Thursday, June 22, 2006

Thought for the day:
Timber is propping up technology in homes and offices around the world. Look at what holds your computer boxes. Whatever happens in the world of technology we apparently cannot do without wood.
(The picture shows a sculpture in silky oak, Father and Child, by Jenny Rumney. ).
More about wood and technology at

CASES of woodworkers with damaged lungs are a continuing worry in the community of classified advertising.
Classie Corner must warn woodworkers to use the recommended breath protection. And we’re not talking about Colgate, Macleans and Listerine.
Use the right masks in the right way and maintain the filters.
Turners seem to suffer badly from lung damage after repeatedly inhaling the fine dust.
The column, below, includes a reference to the problem. In this instance the sufferer says he turned for about a decade before he woke up to the damage he was doing.
Another 10 years on, he can no longer work on the lathes. That must be heart breaking for anyone who loves wood.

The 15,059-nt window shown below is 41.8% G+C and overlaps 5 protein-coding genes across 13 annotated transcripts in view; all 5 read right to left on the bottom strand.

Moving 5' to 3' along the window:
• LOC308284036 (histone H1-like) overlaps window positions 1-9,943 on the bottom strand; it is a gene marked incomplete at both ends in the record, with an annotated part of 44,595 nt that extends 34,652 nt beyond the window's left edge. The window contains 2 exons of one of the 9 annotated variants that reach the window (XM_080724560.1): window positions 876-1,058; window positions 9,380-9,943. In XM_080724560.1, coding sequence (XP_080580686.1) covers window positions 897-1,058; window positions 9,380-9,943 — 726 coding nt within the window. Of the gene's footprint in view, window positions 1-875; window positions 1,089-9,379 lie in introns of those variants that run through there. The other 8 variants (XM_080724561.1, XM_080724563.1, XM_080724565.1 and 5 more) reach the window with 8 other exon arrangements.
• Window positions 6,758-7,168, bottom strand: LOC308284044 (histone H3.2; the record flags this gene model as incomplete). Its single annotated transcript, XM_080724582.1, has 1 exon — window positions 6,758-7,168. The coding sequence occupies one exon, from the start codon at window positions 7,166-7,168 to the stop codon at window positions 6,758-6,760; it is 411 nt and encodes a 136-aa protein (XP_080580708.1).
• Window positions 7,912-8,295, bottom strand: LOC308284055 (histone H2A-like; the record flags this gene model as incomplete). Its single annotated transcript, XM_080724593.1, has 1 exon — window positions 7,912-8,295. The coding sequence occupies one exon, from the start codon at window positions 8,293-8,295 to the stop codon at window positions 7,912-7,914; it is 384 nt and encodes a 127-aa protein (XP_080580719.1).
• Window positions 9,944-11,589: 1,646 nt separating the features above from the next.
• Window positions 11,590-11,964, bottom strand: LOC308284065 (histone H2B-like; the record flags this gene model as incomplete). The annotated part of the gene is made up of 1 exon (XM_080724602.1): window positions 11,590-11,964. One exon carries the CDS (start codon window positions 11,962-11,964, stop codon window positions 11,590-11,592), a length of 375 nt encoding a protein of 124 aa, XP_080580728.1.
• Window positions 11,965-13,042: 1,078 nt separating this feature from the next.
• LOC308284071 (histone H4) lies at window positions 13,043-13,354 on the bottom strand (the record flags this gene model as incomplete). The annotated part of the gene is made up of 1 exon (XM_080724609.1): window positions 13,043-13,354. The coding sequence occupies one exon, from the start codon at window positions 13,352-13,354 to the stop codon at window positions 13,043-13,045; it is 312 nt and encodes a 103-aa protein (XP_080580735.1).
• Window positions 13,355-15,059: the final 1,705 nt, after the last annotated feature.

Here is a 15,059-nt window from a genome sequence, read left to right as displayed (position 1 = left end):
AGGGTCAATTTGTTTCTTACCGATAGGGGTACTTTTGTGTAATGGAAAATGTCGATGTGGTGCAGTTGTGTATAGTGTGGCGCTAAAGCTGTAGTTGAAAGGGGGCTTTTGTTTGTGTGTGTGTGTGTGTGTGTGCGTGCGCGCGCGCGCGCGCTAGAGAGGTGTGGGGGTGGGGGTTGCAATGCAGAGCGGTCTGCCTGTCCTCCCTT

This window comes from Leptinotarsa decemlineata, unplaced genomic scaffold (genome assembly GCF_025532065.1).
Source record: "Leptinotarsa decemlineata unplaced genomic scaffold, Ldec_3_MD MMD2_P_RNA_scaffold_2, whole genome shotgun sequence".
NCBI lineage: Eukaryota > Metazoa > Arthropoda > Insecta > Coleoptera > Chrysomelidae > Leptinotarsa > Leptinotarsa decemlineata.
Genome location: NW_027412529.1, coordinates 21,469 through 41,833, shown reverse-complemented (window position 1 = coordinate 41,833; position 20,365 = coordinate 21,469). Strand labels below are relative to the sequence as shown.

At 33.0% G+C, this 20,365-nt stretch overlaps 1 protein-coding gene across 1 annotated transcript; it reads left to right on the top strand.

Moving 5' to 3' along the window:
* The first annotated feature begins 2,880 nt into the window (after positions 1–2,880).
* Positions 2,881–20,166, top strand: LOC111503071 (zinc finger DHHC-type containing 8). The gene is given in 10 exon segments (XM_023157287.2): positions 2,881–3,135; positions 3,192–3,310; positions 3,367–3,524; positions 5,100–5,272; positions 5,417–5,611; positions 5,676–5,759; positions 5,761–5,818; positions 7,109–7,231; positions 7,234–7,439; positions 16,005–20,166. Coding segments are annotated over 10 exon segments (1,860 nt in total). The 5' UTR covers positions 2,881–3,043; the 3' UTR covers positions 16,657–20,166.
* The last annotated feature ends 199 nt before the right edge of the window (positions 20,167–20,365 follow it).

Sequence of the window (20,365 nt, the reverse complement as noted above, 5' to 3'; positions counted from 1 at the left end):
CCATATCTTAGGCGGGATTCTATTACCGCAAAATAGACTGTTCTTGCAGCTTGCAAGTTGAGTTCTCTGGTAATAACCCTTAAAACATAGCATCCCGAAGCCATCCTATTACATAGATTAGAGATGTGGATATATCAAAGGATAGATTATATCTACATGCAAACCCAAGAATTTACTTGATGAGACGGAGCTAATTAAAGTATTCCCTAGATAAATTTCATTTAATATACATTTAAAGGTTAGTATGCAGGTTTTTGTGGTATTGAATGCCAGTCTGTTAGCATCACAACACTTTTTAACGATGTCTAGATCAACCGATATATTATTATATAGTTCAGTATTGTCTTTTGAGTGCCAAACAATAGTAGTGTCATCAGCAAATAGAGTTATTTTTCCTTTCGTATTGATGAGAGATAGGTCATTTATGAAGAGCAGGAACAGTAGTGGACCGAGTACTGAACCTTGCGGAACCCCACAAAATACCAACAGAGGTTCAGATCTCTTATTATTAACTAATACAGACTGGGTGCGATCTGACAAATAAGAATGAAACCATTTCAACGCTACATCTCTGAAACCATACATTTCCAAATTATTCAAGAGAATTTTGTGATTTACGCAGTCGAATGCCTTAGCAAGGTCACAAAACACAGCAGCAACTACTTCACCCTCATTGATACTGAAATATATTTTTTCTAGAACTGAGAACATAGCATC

Camphor laurel, rosewood and rose mahogany were his specialties. He took the trade to a high level by opening a woodturners’ gallery in a suburban business district.
I turned for about six months in 2000 and believe it affected my lungs, even though I wore a rubber mask with renewable filter.
All woodturners complain that masks don’t seem to work properly. They are awkward and hard to seal around the face.
Mine seemed to seal. It left lines around my cheekbones for quite a while after removal.
X-rays have failed to detect any damage that could be blamed specifically on the dust but I continue to worry, having another lung-dusted turner in the family.
I still come across turners who believe they can beat the dust by controlling their breathing as they work.
The technique seems to involve holding your breath while you work and moving out of the perceived dust zone to inhale or breathing very shallowly.
Evidence suggests it is a dangerous practice.

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